Director Rithy Panh’s (S21: The Khmer Rouge Killing Machine) Academy Award nominated documentary, The Missing Picture, shows the violence and terror of Cambodia’s Khmer Rouge regime through scenes of clay figurines intermingled with archived propaganda footage. It is a film that works multitudinously: as a survivor’s testament, a work of art, and a creation of images of human resilience absent from official documentation.
Panh was eleven years old when the Khmer Rouge took power in 1975. He and his family were forced out of Phnom Penh and into labour camps, rife with hunger, sickness, torture and executions.
The Missing Picture is an adaptation of the autobiographical sections of Panh’s book The Elimination (2013). This continues Panh’s career-long examination of the Khmer Rouge in his films, tracing untold stories and unforgettable terrors. The Missing Picture takes a bold imaginative leap, depicting scenes featuring unanimated clay figurines (created by Sarith Mang) interspersed with official Khmer Rouge propaganda footage.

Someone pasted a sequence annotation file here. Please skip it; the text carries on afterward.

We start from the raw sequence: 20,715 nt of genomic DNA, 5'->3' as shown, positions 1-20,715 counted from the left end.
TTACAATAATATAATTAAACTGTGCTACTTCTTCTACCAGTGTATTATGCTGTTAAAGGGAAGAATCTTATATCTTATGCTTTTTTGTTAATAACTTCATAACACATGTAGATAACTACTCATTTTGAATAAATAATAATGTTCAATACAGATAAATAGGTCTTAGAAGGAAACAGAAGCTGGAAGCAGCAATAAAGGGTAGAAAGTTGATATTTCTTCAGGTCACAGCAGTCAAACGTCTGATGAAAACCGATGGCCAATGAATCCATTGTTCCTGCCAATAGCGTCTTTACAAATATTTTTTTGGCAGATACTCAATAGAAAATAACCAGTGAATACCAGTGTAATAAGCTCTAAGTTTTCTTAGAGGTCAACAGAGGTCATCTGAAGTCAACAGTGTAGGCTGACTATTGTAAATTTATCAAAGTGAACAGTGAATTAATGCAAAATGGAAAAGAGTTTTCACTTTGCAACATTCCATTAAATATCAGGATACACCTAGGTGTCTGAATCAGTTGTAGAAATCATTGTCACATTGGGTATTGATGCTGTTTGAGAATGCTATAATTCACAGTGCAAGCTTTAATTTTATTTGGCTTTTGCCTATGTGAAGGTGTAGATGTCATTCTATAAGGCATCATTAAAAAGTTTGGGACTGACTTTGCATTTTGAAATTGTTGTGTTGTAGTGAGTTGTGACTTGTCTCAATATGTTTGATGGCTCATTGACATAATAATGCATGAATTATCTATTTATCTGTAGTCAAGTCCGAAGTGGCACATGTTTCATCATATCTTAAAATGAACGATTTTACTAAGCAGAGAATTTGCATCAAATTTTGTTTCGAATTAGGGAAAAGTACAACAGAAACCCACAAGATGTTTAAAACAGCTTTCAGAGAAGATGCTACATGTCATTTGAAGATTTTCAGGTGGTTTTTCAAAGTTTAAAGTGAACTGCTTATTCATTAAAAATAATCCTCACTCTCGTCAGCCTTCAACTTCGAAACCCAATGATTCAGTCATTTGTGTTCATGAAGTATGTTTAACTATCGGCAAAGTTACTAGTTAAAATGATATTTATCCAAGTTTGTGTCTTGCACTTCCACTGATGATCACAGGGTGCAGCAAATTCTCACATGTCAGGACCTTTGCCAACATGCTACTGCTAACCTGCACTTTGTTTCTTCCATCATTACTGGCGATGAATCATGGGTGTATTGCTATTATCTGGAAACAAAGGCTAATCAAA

The clay figurines are simple and childlike amid overwhelming darkness and brutality. Their highly stylised and static nature contrasts with the flurry of activity in the labour camps displayed in official footage. Each figure is handcrafted and painted slowly and laboriously, the value placed on the figurines conflicting sharply with the cheapness of life under Pol Pot’s rule.
The film is narrated by Randal Douc in Panh’s native French, which ties the different formats together and maintains an engaging pace throughout. However, at times there is a lot of reading if you are watching with subtitles.
In The Missing Picture Panh creates an alternative to history; the depth of sadness and beauty fills in the humanity missing from the Khmer Rouge’s records.
See The Missing Picture from March 20 in Dendy Cinemas Newtown.